The first westerns filmed at the Betzwood studio used the now-vanished village of Port Kennedy, just across the river, as a “western” frontier town. Directors put up “sheriff” and “saloon” signs on the old buildings and started shooting–in every sense of the word–often without asking or telling the local residents first.
By 1914, however, the Betzwood studio boasted its own authentic looking western village, a series of wooden facades on metal frames, which could be rearranged to suit directors’ needs. The fact that a permanent set was built for the filming of westerns reflects the importance of “Cowboy and Indian” films in Lubin’s repertoire.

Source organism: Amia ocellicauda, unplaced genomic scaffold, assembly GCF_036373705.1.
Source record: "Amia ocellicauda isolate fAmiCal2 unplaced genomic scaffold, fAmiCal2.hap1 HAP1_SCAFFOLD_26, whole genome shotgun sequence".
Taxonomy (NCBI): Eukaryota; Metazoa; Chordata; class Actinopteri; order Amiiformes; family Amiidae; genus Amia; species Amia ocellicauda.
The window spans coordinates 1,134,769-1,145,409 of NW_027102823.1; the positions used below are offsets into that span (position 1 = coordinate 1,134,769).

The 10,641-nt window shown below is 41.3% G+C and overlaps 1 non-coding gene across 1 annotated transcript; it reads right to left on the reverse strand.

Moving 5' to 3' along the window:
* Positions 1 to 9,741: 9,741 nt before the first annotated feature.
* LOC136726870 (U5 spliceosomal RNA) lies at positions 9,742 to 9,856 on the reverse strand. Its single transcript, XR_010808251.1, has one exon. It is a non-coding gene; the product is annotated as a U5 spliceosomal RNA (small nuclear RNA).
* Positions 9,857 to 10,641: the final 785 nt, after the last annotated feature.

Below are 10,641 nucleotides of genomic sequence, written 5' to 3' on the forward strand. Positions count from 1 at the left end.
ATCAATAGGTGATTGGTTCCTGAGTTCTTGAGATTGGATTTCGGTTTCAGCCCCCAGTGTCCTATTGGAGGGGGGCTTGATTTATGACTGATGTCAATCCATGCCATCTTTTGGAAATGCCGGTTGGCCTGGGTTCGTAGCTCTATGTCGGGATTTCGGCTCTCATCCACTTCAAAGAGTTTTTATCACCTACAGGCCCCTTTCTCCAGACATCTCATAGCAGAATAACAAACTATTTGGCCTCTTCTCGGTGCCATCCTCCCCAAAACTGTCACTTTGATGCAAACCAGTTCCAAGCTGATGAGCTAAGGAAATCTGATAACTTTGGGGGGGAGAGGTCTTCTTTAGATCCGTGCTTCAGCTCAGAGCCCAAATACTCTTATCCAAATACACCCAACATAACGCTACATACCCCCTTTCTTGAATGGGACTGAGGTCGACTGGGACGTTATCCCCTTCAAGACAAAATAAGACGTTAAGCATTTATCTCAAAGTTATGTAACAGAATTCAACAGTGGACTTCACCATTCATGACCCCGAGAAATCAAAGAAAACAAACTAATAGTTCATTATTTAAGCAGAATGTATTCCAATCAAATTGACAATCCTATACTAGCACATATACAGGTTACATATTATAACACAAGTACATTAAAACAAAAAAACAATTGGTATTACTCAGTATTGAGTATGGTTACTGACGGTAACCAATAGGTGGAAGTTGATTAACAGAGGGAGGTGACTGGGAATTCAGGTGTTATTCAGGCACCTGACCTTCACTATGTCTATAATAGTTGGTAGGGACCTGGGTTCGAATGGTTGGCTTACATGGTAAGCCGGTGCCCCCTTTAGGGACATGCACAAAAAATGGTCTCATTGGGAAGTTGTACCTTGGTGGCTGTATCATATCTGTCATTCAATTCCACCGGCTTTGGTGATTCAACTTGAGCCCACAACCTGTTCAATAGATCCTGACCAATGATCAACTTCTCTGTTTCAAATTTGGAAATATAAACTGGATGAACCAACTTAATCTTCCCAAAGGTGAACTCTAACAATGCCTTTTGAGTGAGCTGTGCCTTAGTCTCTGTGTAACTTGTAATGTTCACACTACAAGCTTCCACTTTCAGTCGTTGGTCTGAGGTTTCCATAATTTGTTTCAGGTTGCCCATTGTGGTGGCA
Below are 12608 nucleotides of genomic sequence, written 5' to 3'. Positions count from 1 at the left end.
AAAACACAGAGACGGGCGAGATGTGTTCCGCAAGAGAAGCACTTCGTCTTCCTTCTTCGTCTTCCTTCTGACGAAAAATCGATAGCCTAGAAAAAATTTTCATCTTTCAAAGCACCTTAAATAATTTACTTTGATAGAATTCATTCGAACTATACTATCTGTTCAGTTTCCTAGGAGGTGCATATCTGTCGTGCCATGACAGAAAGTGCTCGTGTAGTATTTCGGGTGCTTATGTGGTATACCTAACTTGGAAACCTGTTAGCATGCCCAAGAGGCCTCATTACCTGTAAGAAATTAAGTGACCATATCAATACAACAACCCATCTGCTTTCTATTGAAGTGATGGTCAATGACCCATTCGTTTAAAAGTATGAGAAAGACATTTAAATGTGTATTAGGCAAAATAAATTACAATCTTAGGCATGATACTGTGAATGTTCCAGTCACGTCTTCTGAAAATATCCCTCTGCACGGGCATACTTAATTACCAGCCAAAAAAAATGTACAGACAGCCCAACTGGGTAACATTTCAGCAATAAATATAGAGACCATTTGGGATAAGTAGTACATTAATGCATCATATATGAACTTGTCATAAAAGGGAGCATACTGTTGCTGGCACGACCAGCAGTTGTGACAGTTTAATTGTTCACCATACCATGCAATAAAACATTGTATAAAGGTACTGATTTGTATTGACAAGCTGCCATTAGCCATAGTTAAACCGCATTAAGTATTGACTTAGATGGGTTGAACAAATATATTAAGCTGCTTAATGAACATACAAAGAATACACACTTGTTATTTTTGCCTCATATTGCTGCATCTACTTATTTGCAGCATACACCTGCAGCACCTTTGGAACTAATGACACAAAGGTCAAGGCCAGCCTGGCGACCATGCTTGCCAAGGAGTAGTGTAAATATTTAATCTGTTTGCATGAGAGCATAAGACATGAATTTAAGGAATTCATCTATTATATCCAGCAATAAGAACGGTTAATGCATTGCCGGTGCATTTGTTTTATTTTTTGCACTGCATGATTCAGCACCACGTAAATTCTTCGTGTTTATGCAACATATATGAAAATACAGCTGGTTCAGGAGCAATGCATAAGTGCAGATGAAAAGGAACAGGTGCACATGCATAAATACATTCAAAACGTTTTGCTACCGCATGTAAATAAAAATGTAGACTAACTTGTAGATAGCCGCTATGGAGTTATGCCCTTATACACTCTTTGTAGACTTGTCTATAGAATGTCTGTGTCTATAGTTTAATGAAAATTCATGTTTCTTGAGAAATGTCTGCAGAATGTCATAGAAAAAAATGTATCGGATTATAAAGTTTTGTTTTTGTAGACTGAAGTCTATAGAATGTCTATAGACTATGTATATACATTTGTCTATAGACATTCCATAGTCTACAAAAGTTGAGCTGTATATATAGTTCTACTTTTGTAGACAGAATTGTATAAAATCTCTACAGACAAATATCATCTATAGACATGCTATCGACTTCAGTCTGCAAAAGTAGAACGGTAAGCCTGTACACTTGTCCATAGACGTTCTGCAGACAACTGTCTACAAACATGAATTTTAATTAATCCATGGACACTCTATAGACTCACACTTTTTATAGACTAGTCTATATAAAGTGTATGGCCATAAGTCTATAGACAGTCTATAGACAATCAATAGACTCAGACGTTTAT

The western set was used not only by the Lubin company, but also by its successor, the Betzwood Film Company, which took over the facilities in 1918 and made a series of feature-length westerns starring Louis Bennison. Eventually the set was used one last time–with signs in Russian–as a Jewish Shtetl in the final feature made at Betzwood in 1922: Breaking Home Ties.